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Essay on Vernacular Architecture

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Mongolian Ger
For the majority, the region of Mongolia is a high flat landmass with extreme temperature changes, strong winds and low levels of humidity; conditions of a continental climate. This climate brings about great seasonal differences with winter being long and cold while summer is short and warm. The harsh, open terrain of Mongolia is unsheltered from the winds and major storm systems, and as the latitude increases, precipitation is limited to smaller amounts where trees yield to grasslands and treeless plains. The local herders rely on breeding as a resource and do not exploit the land for agricultural purposes. A traditional dwelling suitable for the country’s climate and the local’s way of life is the ger, also know as yurt. Since the locals were regularly moving from one location to another with herds of animals, the ger had to be wheeled by their livestock. However, not long ago theses nomadic houses started being designed in a way to collapse and fold so that they can be transported on animals’ backs and unfolded, returning to their original form, when the herders arrive to their destination (Ministry of Tourism of Mongolia, 2002).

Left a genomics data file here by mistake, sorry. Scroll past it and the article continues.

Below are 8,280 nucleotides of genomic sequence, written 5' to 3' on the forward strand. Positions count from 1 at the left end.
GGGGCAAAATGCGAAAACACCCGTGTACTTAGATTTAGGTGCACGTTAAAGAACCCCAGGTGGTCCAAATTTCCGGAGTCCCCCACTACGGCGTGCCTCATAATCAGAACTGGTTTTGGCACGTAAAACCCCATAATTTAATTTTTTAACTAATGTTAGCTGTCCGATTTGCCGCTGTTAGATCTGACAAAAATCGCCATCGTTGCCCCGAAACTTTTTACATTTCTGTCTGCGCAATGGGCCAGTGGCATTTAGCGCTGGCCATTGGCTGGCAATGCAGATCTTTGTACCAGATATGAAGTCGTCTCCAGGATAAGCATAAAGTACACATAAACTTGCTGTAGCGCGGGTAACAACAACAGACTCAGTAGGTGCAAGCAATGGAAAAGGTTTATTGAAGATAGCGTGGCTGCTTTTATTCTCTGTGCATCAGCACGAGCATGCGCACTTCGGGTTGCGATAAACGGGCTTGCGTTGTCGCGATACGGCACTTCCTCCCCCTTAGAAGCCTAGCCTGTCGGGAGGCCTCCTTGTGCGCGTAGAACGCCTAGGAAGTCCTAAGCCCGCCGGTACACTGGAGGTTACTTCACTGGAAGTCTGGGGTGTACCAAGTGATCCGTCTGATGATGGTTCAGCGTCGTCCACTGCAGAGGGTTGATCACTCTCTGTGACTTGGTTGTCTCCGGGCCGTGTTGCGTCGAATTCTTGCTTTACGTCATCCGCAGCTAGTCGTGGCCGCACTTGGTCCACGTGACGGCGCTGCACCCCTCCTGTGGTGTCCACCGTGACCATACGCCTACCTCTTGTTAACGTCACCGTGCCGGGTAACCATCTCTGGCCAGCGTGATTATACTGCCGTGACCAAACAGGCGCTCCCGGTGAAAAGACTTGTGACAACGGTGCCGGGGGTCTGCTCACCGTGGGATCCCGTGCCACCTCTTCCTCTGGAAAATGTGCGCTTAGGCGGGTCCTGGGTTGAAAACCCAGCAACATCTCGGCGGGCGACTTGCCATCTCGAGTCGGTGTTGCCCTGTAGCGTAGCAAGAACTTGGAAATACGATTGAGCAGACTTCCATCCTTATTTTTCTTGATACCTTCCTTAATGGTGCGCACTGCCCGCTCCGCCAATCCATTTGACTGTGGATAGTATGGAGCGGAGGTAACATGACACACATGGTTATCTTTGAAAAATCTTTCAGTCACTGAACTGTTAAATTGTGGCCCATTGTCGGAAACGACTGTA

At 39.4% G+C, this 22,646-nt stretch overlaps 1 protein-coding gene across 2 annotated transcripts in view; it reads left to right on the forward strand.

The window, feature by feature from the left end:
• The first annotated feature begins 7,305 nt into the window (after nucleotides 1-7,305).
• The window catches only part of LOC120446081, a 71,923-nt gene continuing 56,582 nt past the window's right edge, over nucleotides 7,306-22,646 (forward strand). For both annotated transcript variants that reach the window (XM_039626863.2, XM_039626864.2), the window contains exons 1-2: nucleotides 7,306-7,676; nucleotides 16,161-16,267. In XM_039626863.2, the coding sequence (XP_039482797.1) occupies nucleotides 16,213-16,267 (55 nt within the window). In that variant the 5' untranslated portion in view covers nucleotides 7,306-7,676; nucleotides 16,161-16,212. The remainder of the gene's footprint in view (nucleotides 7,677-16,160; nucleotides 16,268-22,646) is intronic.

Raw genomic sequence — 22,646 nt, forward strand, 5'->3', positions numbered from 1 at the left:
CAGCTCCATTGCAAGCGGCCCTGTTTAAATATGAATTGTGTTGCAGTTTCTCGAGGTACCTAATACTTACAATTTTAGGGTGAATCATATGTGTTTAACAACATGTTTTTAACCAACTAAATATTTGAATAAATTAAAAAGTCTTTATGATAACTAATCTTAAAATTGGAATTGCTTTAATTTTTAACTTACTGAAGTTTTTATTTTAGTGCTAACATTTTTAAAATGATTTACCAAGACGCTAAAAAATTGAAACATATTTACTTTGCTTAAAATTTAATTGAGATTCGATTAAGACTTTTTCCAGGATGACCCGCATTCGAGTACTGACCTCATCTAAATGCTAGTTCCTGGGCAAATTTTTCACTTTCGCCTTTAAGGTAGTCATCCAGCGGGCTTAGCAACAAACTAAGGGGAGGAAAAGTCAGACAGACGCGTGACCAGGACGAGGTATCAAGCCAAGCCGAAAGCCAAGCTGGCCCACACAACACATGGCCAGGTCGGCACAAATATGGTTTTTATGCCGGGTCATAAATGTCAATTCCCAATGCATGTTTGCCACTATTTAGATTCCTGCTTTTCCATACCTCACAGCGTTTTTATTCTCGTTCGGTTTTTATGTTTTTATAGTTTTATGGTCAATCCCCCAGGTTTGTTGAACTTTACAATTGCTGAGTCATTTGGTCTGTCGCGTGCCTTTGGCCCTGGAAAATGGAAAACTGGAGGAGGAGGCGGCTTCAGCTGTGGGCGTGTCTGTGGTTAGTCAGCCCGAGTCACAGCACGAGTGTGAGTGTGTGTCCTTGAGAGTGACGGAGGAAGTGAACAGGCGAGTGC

The Mongolian ger has two main constituent parts; a wooden skeletal structure, consisting of the wooden lattice-work walls, straight struts, a roof wheel and supporting posts, and a felt cover. Before the herders migrate over vast expanses of steppes, they construct their house using local materials in places which receive more precipitation. Such a place is Darhad Valley, for example, which provides plentiful amounts of wood, where gers are still the most prominent living quarters to this day. The size of the structure depends on the number of walls making the ger, with each wall con...


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...rom http://www.nickladd.com/downloads/Essays_on_the_vernacular.pdf
Little, B., & Morton, T. (2001). Building with earth in scotland : Innovative design and sustainability. Retrieved from http://www.scotland.gov.uk/Resource/Doc/156686/0042109.pdf
Ministry of Tourism of Mongolia. (2002). Mongolia information. Retrieved from http://www.asia-planet.net/mongolia/culture.htm
Ness Historical Society. (n.d.). The ‘Blackhouse’. Retrieved from http://www.c-e-n.org/blackhouse.htm
Oliver, P. (Ed.). (1997). Encyclopedia of Vernacular Architecture of the World (Vols. 1 - 3). New York, NY : Cambridge University Press.
The Drachman Institute. (2008). House form and culture. Retrieved from http://www.drachmaninstitute.org/sites/default/files/House_Form&Culture.pdf
Wright, K. (2005). Traditional Mongolian ger. Retrieved from http://www.bioregions.org/pdfs/GerOwnersPamphlet.pdf


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